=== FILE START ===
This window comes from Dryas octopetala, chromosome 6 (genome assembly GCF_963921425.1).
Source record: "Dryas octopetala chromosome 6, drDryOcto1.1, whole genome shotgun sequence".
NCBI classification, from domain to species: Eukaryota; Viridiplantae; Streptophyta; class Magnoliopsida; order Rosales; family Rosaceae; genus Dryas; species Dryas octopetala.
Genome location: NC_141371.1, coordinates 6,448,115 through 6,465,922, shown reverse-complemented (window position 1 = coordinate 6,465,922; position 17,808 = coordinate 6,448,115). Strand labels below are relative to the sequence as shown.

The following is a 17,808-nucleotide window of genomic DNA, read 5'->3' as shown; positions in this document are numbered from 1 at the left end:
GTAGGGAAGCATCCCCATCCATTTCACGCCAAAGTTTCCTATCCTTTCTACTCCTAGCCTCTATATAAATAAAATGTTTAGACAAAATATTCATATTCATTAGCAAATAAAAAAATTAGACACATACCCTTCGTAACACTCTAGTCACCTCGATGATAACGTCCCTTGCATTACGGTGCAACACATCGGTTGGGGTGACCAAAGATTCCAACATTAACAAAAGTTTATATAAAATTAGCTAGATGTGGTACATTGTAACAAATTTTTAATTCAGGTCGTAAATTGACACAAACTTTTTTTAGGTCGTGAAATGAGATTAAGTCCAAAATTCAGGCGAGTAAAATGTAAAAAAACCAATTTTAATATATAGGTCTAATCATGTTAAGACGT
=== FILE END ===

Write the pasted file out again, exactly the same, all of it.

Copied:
This window comes from Dryas octopetala, chromosome 6 (genome assembly GCF_963921425.1).
Source record: "Dryas octopetala chromosome 6, drDryOcto1.1, whole genome shotgun sequence".
NCBI classification, from domain to species: Eukaryota; Viridiplantae; Streptophyta; class Magnoliopsida; order Rosales; family Rosaceae; genus Dryas; species Dryas octopetala.
Genome location: NC_141371.1, coordinates 6,448,115 through 6,465,922, shown reverse-complemented (window position 1 = coordinate 6,465,922; position 17,808 = coordinate 6,448,115). Strand labels below are relative to the sequence as shown.

The following is a 17,808-nucleotide window of genomic DNA, read 5'->3' as shown; positions in this document are numbered from 1 at the left end:
GTAGGGAAGCATCCCCATCCATTTCACGCCAAAGTTTCCTATCCTTTCTACTCCTAGCCTCTATATAAATAAAATGTTTAGACAAAATATTCATATTCATTAGCAAATAAAAAAATTAGACACATACCCTTCGTAACACTCTAGTCACCTCGATGATAACGTCCCTTGCATTACGGTGCAACACATCGGTTGGGGTGACCAAAGATTCCAACATTAACAAAAGTTTATATAAAATTAGCTAGATGTGGTACATTGTAACAAATTTTTAATTCAGGTCGTAAATTGACACAAACTTTTTTTAGGTCGTGAAATGAGATTAAGTCCAAAATTCAGGCGAGTAAAATGTAAAAAAACCAATTTTAATATATAGGTCTAATCATGTTAAGACGT